On Tuesday, the Federal Reserve approved a stringent set of new global standards, known as Basel III, on capital and debt. The aim of the proposal is to prevent another financial crisis similar to the one that took place following the collapse of Lehman Brothers in 2008. FED officials also said that some of the larger banks, such as Goldman Sachs and JP Morgan, might face even stricter rules, due to the fact that they could pose a threat to the entire economy. The rules still have to be accepted by the Office of the Comptroller of the Currency and the Federal Deposit Insurance Corporation.
1. Capital conservation buffer: Banks will be required to maintain a certain Tier 1 capital ratio, which is a comparison of a banking's core equity capital and total risk-weighted assets. Banks with more than $50 billion in assets would have to maintain a Tier 1 capital ratio of 7.5% until 2019, while bigger institutions in the U.S. could be required to raise up to another 2.5%. The rationale behind this is simple: it forces banks to keep a higher amount of capital reserves that they can conjure up in the event of a crisis.
2. Leverage ratio: This ratio is calculated by dividing Tier 1 capital by the bank's average total consolidated assets. Basel III introduced a minimum leverage ratio of 3%. FED officials, however, have shown interest in raising this limit to 6% for larger banks. In the financial crisis, many firms built up excessive leverage while still showing strong risk based capital ratios. The purpose of this ratio is therefore to supplement the capital ratio with a non-risk based measure.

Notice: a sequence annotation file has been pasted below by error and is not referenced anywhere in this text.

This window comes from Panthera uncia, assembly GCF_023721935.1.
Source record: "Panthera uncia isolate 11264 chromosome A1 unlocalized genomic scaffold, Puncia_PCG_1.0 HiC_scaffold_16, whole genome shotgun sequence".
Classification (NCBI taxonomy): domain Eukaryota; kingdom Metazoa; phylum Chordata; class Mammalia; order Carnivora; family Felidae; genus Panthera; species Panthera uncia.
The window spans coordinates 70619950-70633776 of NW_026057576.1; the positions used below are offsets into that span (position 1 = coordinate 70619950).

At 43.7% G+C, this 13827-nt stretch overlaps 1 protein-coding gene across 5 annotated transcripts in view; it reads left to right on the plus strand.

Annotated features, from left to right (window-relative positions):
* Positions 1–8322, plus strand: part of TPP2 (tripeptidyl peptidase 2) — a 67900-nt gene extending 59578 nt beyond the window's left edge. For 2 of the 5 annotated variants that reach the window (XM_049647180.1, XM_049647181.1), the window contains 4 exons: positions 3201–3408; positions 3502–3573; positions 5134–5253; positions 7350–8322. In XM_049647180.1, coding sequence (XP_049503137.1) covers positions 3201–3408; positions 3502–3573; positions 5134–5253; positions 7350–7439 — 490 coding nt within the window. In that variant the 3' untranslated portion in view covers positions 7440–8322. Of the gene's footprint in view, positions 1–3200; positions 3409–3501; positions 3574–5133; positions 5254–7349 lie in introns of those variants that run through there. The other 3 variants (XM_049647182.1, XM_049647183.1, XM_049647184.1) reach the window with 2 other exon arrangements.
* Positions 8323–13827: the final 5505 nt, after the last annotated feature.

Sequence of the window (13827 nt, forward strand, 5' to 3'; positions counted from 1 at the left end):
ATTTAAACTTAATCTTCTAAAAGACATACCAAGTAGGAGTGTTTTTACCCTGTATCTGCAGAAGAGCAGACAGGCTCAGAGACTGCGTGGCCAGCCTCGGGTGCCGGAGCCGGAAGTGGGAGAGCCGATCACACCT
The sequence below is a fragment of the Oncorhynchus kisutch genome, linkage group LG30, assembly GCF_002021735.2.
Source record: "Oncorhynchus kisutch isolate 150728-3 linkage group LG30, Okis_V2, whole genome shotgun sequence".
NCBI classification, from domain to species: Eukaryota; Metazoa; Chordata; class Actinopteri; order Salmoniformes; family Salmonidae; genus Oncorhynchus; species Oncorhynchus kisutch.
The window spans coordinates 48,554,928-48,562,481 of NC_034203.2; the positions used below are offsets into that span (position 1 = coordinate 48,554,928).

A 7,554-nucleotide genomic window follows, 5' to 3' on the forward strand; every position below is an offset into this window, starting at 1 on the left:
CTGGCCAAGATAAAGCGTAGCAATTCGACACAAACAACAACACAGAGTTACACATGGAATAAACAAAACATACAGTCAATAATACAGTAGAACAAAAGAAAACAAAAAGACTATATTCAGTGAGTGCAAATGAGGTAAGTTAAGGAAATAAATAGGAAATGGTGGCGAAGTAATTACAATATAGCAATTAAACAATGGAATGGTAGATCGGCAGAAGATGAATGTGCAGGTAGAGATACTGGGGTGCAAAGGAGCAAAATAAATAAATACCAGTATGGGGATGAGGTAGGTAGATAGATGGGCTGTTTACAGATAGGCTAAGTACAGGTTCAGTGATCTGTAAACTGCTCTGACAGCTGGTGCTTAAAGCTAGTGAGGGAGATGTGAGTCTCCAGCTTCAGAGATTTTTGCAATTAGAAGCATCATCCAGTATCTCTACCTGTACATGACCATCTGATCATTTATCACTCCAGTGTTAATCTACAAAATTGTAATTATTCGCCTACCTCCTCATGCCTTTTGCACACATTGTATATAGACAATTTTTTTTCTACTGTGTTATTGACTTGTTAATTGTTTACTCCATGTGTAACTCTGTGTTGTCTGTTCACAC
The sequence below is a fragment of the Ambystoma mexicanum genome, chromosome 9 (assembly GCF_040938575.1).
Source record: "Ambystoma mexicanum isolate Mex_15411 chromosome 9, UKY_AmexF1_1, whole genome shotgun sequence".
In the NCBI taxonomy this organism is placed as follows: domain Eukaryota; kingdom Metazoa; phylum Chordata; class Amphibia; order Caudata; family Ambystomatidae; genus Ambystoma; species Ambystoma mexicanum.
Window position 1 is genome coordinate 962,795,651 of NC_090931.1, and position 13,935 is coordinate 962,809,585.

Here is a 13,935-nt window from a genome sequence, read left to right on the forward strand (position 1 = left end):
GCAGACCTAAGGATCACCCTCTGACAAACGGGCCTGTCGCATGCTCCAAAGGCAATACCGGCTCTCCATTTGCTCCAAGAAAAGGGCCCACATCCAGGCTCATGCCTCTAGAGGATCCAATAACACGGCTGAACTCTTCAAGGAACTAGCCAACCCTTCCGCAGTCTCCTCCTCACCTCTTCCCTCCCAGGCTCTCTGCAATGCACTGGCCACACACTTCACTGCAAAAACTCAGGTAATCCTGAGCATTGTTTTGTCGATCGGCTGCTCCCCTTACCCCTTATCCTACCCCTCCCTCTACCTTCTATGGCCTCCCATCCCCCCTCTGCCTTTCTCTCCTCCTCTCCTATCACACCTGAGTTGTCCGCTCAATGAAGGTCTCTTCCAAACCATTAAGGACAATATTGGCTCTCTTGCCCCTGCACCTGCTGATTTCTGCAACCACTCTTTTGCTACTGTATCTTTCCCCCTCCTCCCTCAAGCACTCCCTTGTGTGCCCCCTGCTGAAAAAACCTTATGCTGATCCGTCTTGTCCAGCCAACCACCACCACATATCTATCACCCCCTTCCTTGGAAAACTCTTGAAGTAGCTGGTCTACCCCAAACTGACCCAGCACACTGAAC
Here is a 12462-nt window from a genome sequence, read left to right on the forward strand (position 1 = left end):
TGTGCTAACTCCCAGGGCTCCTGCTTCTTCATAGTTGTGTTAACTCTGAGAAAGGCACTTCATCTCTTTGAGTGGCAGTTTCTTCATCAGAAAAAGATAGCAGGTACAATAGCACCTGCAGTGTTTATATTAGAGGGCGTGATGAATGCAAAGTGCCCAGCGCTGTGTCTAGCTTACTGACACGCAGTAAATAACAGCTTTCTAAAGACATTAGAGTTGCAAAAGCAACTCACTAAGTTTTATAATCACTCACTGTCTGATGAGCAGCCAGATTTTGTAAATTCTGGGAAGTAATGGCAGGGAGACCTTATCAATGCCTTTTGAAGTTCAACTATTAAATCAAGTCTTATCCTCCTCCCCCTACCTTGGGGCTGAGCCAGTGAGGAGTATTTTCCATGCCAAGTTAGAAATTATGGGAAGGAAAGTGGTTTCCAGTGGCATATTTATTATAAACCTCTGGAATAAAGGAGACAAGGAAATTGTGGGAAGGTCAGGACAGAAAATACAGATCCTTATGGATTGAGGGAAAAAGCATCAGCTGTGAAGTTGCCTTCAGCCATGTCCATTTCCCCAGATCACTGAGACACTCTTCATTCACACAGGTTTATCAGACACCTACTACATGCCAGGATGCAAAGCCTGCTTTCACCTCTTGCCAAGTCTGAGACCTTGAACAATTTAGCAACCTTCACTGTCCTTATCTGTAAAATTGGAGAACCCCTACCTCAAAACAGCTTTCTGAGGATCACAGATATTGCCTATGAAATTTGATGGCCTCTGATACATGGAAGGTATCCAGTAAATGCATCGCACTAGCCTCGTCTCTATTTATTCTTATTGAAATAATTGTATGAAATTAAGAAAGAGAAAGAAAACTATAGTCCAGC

3. Liquidity requirements: Basel III introduced the liquidity coverage ratio and net stable funding ratio. The first requires banks to hold enough high-quality liquid assets that can cover its total net cash flows over 30 days. The second requires a minimum amount of stable sources of funding at a bank relative to the liquidity profiles of its assets. Both these ratios stem from a desire to implement internationally harmonized liquidity standards, which are thus far nonexistent. They aim to prevent banks relying too much on short-term, interbank funding to support longer-dated assets. Such types of funding can rapidly evaporate in the face of a crisis.
Evidently, these new rules have not gone without criticism. For one thing, because banks get to decide their own risk-weights, there is room for manipulation of some of the ratios. Moreover, bankers have argued that the limits will stifle lending as banks adjust to the stricter standards, and will thus be harmful to the economy.
Nevertheless, I think the move represents a step in the right direction. While is true that less lending will likely be (slightly) detrimental in the short-run, slowing down the recovery of the American economy, in the long-run it will probably lead to better resource management, and create a safer environment for the economy. One the many things that the financial crisis has shown us is that many businesses have been dangerously relaxed about how they deal with their financial accounts. No one expected the financial crisis to hit, and few were prepared to deal with it when it did. This is precisely what Basel III is trying to fix, and it is particularly necessary for the systemic banks that can become a cause for concern for the entire economy in the face of a crisis. In the end, the new rules are a direct response to the need for a more stable and risk-averse economy. I therefore welcome them.